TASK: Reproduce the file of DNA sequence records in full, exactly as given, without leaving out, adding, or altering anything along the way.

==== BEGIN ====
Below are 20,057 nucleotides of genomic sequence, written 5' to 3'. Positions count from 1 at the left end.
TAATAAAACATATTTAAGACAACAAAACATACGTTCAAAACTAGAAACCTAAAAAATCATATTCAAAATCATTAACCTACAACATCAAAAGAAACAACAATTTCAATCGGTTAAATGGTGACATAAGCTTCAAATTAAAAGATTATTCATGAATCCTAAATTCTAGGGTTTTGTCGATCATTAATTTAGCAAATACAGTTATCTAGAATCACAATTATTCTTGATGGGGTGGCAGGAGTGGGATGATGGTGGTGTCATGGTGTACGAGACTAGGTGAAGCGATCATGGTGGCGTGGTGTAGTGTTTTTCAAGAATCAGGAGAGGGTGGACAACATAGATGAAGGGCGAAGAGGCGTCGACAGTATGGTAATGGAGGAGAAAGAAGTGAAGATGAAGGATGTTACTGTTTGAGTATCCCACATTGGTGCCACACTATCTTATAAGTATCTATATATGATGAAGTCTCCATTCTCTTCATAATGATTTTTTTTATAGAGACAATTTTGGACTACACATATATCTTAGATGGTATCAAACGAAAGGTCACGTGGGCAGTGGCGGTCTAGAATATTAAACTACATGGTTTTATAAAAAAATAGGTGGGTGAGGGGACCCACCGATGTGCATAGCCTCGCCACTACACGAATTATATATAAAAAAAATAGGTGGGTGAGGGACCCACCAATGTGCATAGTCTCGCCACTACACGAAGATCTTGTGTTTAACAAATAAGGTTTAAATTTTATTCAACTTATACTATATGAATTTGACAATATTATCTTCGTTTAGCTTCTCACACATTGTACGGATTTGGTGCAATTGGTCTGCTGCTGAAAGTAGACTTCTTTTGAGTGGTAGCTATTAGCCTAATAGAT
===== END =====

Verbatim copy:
Below are 20,057 nucleotides of genomic sequence, written 5' to 3'. Positions count from 1 at the left end.
TAATAAAACATATTTAAGACAACAAAACATACGTTCAAAACTAGAAACCTAAAAAATCATATTCAAAATCATTAACCTACAACATCAAAAGAAACAACAATTTCAATCGGTTAAATGGTGACATAAGCTTCAAATTAAAAGATTATTCATGAATCCTAAATTCTAGGGTTTTGTCGATCATTAATTTAGCAAATACAGTTATCTAGAATCACAATTATTCTTGATGGGGTGGCAGGAGTGGGATGATGGTGGTGTCATGGTGTACGAGACTAGGTGAAGCGATCATGGTGGCGTGGTGTAGTGTTTTTCAAGAATCAGGAGAGGGTGGACAACATAGATGAAGGGCGAAGAGGCGTCGACAGTATGGTAATGGAGGAGAAAGAAGTGAAGATGAAGGATGTTACTGTTTGAGTATCCCACATTGGTGCCACACTATCTTATAAGTATCTATATATGATGAAGTCTCCATTCTCTTCATAATGATTTTTTTTATAGAGACAATTTTGGACTACACATATATCTTAGATGGTATCAAACGAAAGGTCACGTGGGCAGTGGCGGTCTAGAATATTAAACTACATGGTTTTATAAAAAAATAGGTGGGTGAGGGGACCCACCGATGTGCATAGCCTCGCCACTACACGAATTATATATAAAAAAAATAGGTGGGTGAGGGACCCACCAATGTGCATAGTCTCGCCACTACACGAAGATCTTGTGTTTAACAAATAAGGTTTAAATTTTATTCAACTTATACTATATGAATTTGACAATATTATCTTCGTTTAGCTTCTCACACATTGTACGGATTTGGTGCAATTGGTCTGCTGCTGAAAGTAGACTTCTTTTGAGTGGTAGCTATTAGCCTAATAGAT